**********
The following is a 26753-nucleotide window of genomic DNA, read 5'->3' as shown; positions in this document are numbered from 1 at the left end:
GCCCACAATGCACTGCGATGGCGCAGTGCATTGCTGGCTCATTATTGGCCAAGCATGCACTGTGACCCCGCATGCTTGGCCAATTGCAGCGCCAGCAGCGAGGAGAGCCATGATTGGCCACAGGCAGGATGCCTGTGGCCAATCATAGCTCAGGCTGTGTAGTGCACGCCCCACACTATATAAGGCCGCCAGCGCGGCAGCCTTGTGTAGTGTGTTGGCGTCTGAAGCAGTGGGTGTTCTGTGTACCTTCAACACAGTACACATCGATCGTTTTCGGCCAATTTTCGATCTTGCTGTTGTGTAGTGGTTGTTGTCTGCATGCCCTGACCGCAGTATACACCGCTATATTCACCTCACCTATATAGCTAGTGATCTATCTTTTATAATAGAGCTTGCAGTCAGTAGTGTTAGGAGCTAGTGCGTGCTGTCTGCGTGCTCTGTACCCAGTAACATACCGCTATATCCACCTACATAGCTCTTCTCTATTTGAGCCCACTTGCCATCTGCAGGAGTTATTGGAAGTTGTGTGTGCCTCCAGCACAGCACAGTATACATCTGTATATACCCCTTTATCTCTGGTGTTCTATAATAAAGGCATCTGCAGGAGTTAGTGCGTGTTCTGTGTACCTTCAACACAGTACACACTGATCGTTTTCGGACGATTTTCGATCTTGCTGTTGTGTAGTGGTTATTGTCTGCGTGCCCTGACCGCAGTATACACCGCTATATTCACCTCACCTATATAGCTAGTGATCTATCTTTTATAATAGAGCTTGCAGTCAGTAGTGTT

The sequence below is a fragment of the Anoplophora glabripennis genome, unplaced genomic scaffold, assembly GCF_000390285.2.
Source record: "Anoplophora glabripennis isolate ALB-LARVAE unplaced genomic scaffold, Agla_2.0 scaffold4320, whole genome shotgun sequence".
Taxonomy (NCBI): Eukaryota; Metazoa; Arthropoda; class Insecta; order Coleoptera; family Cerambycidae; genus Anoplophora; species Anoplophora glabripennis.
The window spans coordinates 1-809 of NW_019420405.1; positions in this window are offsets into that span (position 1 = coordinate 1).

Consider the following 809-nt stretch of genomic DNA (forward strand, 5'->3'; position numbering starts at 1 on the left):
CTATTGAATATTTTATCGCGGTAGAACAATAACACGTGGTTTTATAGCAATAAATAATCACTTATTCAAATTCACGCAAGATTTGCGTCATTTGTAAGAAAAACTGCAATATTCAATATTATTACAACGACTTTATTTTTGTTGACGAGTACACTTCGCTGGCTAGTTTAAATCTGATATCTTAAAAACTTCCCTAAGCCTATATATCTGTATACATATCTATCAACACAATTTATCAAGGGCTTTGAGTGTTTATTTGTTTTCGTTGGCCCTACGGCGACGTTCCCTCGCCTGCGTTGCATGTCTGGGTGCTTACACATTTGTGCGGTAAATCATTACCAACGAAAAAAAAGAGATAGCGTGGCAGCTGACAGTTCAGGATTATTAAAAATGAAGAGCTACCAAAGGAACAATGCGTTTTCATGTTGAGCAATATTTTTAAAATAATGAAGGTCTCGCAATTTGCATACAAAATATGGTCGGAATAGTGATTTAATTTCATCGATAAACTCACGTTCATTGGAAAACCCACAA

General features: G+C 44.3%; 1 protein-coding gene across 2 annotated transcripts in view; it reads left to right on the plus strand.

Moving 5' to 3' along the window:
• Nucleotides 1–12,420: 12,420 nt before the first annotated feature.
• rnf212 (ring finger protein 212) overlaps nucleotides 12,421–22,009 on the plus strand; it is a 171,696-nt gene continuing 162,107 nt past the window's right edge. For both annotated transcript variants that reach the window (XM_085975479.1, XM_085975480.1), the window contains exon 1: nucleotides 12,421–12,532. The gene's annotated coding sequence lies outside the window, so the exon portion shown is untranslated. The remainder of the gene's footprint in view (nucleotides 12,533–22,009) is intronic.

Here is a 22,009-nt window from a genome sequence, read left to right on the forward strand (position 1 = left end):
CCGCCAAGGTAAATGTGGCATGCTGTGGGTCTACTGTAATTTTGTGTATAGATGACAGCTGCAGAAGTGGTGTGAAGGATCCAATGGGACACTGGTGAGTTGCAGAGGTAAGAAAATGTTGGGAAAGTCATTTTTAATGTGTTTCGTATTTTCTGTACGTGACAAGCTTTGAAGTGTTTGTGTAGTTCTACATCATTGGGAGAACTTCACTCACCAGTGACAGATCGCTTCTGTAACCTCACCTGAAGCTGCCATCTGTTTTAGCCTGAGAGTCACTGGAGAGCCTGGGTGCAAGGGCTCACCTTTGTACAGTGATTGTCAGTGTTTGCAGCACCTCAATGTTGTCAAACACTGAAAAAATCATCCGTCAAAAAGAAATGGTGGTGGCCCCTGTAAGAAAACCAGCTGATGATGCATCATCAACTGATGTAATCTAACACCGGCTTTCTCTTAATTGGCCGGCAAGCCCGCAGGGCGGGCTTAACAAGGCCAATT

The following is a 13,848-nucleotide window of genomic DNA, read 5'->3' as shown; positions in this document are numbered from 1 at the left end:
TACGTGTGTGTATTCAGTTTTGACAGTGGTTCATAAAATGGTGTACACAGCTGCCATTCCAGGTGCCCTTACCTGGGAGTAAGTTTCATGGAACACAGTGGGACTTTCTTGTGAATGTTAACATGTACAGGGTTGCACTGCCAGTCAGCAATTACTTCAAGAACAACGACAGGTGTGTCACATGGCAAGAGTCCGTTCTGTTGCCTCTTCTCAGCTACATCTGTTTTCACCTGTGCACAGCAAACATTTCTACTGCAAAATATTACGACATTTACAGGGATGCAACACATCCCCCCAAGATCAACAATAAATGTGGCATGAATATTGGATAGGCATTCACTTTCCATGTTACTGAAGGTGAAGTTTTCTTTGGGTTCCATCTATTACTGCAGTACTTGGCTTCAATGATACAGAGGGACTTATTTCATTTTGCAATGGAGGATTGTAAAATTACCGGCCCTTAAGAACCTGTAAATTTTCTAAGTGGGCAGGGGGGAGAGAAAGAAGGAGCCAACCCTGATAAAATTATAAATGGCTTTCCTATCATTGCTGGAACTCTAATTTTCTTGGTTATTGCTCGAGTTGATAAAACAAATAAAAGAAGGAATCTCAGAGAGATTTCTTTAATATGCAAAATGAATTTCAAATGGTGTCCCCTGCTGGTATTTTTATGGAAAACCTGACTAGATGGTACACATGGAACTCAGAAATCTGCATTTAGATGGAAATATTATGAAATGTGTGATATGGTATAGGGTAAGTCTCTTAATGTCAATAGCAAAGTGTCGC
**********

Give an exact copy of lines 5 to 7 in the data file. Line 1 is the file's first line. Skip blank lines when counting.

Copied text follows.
Taxonomy (NCBI): Eukaryota; Metazoa; Arthropoda; class Insecta; order Coleoptera; family Cerambycidae; genus Anoplophora; species Anoplophora glabripennis.
The window spans coordinates 1-809 of NW_019420405.1; positions in this window are offsets into that span (position 1 = coordinate 1).

Consider the following 809-nt stretch of genomic DNA (forward strand, 5'->3'; position numbering starts at 1 on the left):